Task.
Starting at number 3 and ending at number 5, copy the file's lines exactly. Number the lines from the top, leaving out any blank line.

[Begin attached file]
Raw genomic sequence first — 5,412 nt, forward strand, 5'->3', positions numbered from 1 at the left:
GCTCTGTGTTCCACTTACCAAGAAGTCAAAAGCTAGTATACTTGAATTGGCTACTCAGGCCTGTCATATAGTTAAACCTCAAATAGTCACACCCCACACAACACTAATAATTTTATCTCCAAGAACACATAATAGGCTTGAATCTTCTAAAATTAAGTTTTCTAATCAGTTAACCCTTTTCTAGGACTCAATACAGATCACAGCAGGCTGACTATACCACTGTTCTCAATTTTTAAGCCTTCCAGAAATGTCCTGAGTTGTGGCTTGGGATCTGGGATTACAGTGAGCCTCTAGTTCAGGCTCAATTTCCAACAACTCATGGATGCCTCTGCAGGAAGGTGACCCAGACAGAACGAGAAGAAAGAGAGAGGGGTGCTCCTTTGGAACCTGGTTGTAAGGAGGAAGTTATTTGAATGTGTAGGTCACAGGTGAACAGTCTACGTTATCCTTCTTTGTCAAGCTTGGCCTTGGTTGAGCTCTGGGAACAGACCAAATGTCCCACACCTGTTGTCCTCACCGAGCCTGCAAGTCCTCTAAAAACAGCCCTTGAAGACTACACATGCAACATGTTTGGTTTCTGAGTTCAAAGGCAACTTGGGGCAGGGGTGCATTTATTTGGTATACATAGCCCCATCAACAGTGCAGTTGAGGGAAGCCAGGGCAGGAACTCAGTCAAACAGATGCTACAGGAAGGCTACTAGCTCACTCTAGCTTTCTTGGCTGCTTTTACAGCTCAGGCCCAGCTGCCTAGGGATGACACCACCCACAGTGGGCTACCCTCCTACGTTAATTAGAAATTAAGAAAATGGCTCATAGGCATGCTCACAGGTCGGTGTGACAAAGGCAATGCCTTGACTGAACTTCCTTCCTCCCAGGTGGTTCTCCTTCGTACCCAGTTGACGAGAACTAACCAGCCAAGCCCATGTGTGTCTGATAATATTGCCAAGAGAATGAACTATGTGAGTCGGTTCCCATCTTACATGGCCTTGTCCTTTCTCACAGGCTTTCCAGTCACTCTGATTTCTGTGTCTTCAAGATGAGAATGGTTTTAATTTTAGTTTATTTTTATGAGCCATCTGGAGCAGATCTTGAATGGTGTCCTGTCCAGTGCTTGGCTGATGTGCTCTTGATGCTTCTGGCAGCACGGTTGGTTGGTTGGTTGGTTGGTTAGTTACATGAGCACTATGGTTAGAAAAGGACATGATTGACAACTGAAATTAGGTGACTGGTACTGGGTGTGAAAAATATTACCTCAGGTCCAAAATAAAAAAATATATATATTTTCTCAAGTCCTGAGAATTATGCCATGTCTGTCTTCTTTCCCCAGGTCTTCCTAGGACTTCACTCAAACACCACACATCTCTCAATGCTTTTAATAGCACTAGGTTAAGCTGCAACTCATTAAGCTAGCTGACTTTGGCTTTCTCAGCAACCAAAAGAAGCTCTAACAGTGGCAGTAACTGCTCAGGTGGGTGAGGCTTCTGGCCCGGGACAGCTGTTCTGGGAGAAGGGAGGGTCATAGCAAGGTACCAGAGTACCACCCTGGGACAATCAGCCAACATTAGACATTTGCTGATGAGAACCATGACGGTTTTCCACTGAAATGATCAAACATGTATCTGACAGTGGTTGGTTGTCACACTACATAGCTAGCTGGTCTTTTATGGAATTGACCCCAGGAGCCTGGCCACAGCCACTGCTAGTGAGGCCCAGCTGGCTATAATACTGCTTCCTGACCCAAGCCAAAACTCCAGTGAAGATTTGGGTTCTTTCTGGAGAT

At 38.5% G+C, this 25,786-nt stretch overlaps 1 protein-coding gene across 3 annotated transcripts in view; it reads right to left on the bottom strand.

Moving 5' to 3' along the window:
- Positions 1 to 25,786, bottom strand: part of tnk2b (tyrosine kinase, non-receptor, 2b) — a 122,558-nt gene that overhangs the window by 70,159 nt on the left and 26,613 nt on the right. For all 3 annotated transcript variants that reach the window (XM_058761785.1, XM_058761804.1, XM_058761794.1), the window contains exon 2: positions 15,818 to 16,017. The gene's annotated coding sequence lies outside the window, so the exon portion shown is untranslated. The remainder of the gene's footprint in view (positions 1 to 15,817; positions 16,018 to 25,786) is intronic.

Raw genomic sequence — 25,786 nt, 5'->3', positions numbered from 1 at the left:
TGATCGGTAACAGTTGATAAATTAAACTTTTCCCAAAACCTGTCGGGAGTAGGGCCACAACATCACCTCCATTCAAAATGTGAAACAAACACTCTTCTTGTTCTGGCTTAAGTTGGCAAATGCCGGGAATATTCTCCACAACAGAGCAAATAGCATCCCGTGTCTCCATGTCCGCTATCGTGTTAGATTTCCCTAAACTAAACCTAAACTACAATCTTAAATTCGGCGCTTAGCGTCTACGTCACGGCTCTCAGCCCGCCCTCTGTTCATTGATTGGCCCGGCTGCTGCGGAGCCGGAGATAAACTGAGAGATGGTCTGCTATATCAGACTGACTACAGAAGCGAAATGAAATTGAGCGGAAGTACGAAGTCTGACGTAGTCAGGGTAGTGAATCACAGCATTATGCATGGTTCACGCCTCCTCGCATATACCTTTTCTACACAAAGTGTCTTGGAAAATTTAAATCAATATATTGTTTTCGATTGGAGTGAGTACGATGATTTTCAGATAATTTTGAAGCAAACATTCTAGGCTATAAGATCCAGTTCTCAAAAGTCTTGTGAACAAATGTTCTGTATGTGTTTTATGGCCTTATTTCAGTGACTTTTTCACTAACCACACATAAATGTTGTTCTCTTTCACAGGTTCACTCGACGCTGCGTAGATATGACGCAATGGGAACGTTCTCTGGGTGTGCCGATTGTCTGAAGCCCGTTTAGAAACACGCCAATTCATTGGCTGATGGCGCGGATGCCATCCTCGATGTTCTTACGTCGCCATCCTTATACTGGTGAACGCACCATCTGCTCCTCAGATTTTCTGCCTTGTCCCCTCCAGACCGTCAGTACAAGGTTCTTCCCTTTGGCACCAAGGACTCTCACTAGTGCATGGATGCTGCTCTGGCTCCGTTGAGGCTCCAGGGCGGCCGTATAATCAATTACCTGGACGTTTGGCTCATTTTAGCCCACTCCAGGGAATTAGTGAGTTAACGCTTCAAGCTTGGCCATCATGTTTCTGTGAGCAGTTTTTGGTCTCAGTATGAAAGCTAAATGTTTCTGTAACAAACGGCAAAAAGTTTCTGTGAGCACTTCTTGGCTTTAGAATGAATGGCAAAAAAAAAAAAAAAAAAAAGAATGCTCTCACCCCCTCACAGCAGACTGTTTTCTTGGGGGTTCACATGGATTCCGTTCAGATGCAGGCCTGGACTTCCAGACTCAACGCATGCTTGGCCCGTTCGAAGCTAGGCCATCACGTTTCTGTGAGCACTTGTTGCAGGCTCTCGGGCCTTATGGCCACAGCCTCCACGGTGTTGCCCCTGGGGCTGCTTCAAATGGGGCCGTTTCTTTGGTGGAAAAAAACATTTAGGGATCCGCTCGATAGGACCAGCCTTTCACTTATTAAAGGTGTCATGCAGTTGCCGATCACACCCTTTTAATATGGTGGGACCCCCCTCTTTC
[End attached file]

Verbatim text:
At 38.5% G+C, this 25,786-nt stretch overlaps 1 protein-coding gene across 3 annotated transcripts in view; it reads right to left on the bottom strand.

Moving 5' to 3' along the window:
- Positions 1 to 25,786, bottom strand: part of tnk2b (tyrosine kinase, non-receptor, 2b) — a 122,558-nt gene that overhangs the window by 70,159 nt on the left and 26,613 nt on the right. For all 3 annotated transcript variants that reach the window (XM_058761785.1, XM_058761804.1, XM_058761794.1), the window contains exon 2: positions 15,818 to 16,017. The gene's annotated coding sequence lies outside the window, so the exon portion shown is untranslated. The remainder of the gene's footprint in view (positions 1 to 15,817; positions 16,018 to 25,786) is intronic.